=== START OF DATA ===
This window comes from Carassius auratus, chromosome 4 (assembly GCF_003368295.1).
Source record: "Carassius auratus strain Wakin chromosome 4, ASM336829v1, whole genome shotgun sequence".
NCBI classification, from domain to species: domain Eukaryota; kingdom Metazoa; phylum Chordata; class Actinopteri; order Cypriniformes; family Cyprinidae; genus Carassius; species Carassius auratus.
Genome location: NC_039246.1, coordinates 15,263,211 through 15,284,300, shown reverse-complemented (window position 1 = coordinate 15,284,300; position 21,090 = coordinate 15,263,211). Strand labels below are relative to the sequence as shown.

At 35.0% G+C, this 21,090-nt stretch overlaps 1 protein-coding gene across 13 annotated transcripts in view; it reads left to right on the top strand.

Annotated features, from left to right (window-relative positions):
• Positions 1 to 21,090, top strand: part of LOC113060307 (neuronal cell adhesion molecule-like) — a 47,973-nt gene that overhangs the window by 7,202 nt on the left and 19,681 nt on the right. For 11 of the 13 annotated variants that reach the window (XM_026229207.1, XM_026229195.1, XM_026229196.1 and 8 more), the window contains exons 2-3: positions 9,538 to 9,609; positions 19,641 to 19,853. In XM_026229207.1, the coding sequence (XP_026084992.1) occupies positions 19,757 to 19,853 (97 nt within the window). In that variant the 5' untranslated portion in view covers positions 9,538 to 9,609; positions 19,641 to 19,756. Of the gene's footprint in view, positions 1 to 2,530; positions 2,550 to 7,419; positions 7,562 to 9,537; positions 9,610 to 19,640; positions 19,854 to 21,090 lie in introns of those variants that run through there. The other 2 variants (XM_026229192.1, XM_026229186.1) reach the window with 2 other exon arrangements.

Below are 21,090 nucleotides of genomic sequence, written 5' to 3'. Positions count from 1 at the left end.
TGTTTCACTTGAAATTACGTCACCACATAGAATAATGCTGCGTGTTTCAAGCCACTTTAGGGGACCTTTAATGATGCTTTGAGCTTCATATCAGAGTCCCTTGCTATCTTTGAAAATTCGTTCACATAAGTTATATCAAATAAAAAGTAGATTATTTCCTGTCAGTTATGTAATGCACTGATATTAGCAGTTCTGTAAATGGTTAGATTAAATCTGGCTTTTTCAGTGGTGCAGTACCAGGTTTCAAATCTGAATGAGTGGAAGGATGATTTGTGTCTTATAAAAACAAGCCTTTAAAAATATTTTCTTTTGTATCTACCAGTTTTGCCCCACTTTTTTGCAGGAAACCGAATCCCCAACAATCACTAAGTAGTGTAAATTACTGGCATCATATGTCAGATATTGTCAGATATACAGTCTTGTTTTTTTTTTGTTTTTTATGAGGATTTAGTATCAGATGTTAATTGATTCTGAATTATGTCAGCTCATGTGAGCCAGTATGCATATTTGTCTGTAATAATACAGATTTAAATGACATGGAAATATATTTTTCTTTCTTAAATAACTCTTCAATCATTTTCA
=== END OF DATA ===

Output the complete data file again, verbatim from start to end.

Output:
This window comes from Carassius auratus, chromosome 4 (assembly GCF_003368295.1).
Source record: "Carassius auratus strain Wakin chromosome 4, ASM336829v1, whole genome shotgun sequence".
NCBI classification, from domain to species: domain Eukaryota; kingdom Metazoa; phylum Chordata; class Actinopteri; order Cypriniformes; family Cyprinidae; genus Carassius; species Carassius auratus.
Genome location: NC_039246.1, coordinates 15,263,211 through 15,284,300, shown reverse-complemented (window position 1 = coordinate 15,284,300; position 21,090 = coordinate 15,263,211). Strand labels below are relative to the sequence as shown.

At 35.0% G+C, this 21,090-nt stretch overlaps 1 protein-coding gene across 13 annotated transcripts in view; it reads left to right on the top strand.

Annotated features, from left to right (window-relative positions):
• Positions 1 to 21,090, top strand: part of LOC113060307 (neuronal cell adhesion molecule-like) — a 47,973-nt gene that overhangs the window by 7,202 nt on the left and 19,681 nt on the right. For 11 of the 13 annotated variants that reach the window (XM_026229207.1, XM_026229195.1, XM_026229196.1 and 8 more), the window contains exons 2-3: positions 9,538 to 9,609; positions 19,641 to 19,853. In XM_026229207.1, the coding sequence (XP_026084992.1) occupies positions 19,757 to 19,853 (97 nt within the window). In that variant the 5' untranslated portion in view covers positions 9,538 to 9,609; positions 19,641 to 19,756. Of the gene's footprint in view, positions 1 to 2,530; positions 2,550 to 7,419; positions 7,562 to 9,537; positions 9,610 to 19,640; positions 19,854 to 21,090 lie in introns of those variants that run through there. The other 2 variants (XM_026229192.1, XM_026229186.1) reach the window with 2 other exon arrangements.

Below are 21,090 nucleotides of genomic sequence, written 5' to 3'. Positions count from 1 at the left end.
TGTTTCACTTGAAATTACGTCACCACATAGAATAATGCTGCGTGTTTCAAGCCACTTTAGGGGACCTTTAATGATGCTTTGAGCTTCATATCAGAGTCCCTTGCTATCTTTGAAAATTCGTTCACATAAGTTATATCAAATAAAAAGTAGATTATTTCCTGTCAGTTATGTAATGCACTGATATTAGCAGTTCTGTAAATGGTTAGATTAAATCTGGCTTTTTCAGTGGTGCAGTACCAGGTTTCAAATCTGAATGAGTGGAAGGATGATTTGTGTCTTATAAAAACAAGCCTTTAAAAATATTTTCTTTTGTATCTACCAGTTTTGCCCCACTTTTTTGCAGGAAACCGAATCCCCAACAATCACTAAGTAGTGTAAATTACTGGCATCATATGTCAGATATTGTCAGATATACAGTCTTGTTTTTTTTTTGTTTTTTATGAGGATTTAGTATCAGATGTTAATTGATTCTGAATTATGTCAGCTCATGTGAGCCAGTATGCATATTTGTCTGTAATAATACAGATTTAAATGACATGGAAATATATTTTTCTTTCTTAAATAACTCTTCAATCATTTTCA